Nuclear Jet Engines -
A Really Dumb Idea
Outside in the parking lot, two prototype nuclear engines for jet airplanes are on display.  Fortunately, this (really stupid idea of a project) was axed by President Kennedy, and all we have is a pile of rusting crap that cost a ton-o-money. 

Atomic City
We also drive through the towns of Springfield (which sports the Homer’s Bar and Grill – named after that well known Springfield nuclear plant worker) and Atomic City – a virtual ghost town of 25 +/- inhabitants, a bar that’s for sale and a racetrack. It has no ties to anything atomic, other than being in the general vicinity of the EBR.

More Photos...

Now the air quality is deteriorating rapidly and the Tetons are calling…

Friday, August 10, 2012


Idaho Farm
We cross into Idaho, stopping first in Fruitland at the Neat Retreat for a couple of days to take stock and research our destinations for the next few weeks.  There are some issues with the repairs to Dimples, so we head for the burbs of Boise, where fortunately Airstream Adventures Northwest has a location. They make the corrections while we wait. Also, Dave needs an oil change and this gets done the same day.  Taking advantage of the shopping opportunities here, i.e. REI and Sierra Outfitter’s Outlet, we pick up some of the things we’ll need in the next few weeks as we head to the Tetons and Yellowstone. (Cool stuff like: walking stick/monopods, bear spray, Mosquito spray for gear and Camelbak Hydration Packs) 

After checking our Urban Spoon App we stop by El Rinconcito for some “highly rated” Mexican food in Nampa.  Maybe we should have ordered something else, but the ground beef enchiladas and the tostada, taco, chile relleno combination left a lot to be desired. The meat flavors remind us of Taco Bell and their “hot” salsa was anything but for our taste buds.  Overall: pretty ordinary, but they did serve Negra Modello one of our favorite Mexican Beers. So all was not lost, as it hit the spot on a really hot day!  ;o)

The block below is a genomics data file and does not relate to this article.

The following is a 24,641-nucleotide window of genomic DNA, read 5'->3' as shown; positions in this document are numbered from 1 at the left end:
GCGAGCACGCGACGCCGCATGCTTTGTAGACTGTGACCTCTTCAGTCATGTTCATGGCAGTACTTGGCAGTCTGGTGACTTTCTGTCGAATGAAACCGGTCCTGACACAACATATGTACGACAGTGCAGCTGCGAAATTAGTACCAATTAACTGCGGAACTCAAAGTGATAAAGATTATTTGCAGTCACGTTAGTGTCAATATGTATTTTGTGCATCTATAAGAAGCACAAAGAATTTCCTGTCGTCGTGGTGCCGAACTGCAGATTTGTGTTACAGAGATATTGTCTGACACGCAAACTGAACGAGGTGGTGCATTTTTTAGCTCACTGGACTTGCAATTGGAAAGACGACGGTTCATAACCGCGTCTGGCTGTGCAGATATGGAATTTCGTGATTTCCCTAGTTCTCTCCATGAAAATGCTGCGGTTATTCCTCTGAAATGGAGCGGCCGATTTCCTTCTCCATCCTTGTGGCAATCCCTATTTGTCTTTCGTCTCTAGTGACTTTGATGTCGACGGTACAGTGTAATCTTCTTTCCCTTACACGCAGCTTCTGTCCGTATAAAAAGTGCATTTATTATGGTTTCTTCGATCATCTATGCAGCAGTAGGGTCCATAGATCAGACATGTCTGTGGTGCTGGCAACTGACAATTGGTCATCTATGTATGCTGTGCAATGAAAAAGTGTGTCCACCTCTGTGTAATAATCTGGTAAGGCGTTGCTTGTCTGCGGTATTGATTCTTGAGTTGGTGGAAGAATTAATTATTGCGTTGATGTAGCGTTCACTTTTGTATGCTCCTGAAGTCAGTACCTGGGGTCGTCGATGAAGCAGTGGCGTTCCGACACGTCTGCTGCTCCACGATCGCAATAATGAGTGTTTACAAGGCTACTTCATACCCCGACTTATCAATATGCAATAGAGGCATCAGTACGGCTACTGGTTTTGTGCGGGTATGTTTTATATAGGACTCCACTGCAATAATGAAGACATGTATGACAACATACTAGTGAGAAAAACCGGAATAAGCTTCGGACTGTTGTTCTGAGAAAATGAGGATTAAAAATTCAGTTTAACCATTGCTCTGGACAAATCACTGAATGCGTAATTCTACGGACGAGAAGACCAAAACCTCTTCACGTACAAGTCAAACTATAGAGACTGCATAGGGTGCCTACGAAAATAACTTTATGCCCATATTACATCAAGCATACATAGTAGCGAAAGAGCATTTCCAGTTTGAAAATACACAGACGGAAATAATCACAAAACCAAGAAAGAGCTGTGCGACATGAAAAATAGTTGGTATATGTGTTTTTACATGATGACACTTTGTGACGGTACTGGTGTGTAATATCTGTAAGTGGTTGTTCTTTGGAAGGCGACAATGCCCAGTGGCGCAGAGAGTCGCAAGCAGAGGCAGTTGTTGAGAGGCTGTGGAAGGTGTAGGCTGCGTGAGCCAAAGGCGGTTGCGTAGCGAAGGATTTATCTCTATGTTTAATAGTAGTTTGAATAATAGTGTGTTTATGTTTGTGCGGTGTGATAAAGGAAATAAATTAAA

El Rinconcito on Urbanspoon

Little Camus Res.
We want to spend time in the 1000 springs area along the Snake River but our resort of choice is booked up until later in the week.  So we spend a couple of nights at the Fort Running Bear RV Resort on the Little Camus Reservoir.  It’s hot, and dusty, but we get out the bikes and our new Camelbak Hydration Packs. (FYI these backpacks are extremely comfortable and work GREAT!) We ride around the resort and reservoir.  The trails are a combination of gravel, dirt and rocks with some nice climbs and great views. It makes for a fun ride.

1000 Springs Area
Next we head to Hagerman, where we stay at the 1000 Springs Resort.  This is a hot springs resort with private mineral bath Jacuzzis, large public pool, picnic areas, tent camping and a small RV park, located right on the Snake River across from the springs that pour out from the cliffs.  The day use and dry camping areas are green and beautiful with boat docks and shade, but the RV portion is all gravel, by the road, and in our opinion their weakest feature.  However, the views are spectacular and don’t forget the private mineral bath Jacuzzis!!!

Hagerman Horse
Fossil Beds
The weather is in triple digits.   This is the first time we run our air conditioner.  We hike around the Hagerman Fossil Beds National Monument.  The Camelbak Packs get another workout.  We also try out the Kafka Cool Ties from REI.  They really work and we are pretty comfortable despite the heat. The land here is dry, dusty and barren.  We don’t see any fossils on our hike, but we do see more of the wagon tracks along the Oregon Trail. In the town of Hagerman, we stop at the fossil Museum and learn a bit about the Hagerman Horses and what makes these fossil beds unique.  

Magic Valley

Shoshone Falls
We drive down to Shoshone Falls for more hiking and photos.  On our return we take the back roads through the Magic Valley and stop at Kelley’s Canyon Orchard in Filer to pick up peaches and cantaloupe. We also pick up a watermelon at the market in Hagerman.  The melons here are spectacular.  

Hatchery Exhibit
Visits to the National Fish Hatchery and the Idaho State Fish Hatchery fill out the rest of our time here.

Each night we trek over to the hot springs and cook ourselves.  Afterward, it feels quite cool when we walk back to Dimples. This is one of the most relaxing spots we’ve visited and rates a Dave and Dimples recommendation for overall ambiance and outstanding staff.

More Area Photos

Now it’s off to the moon…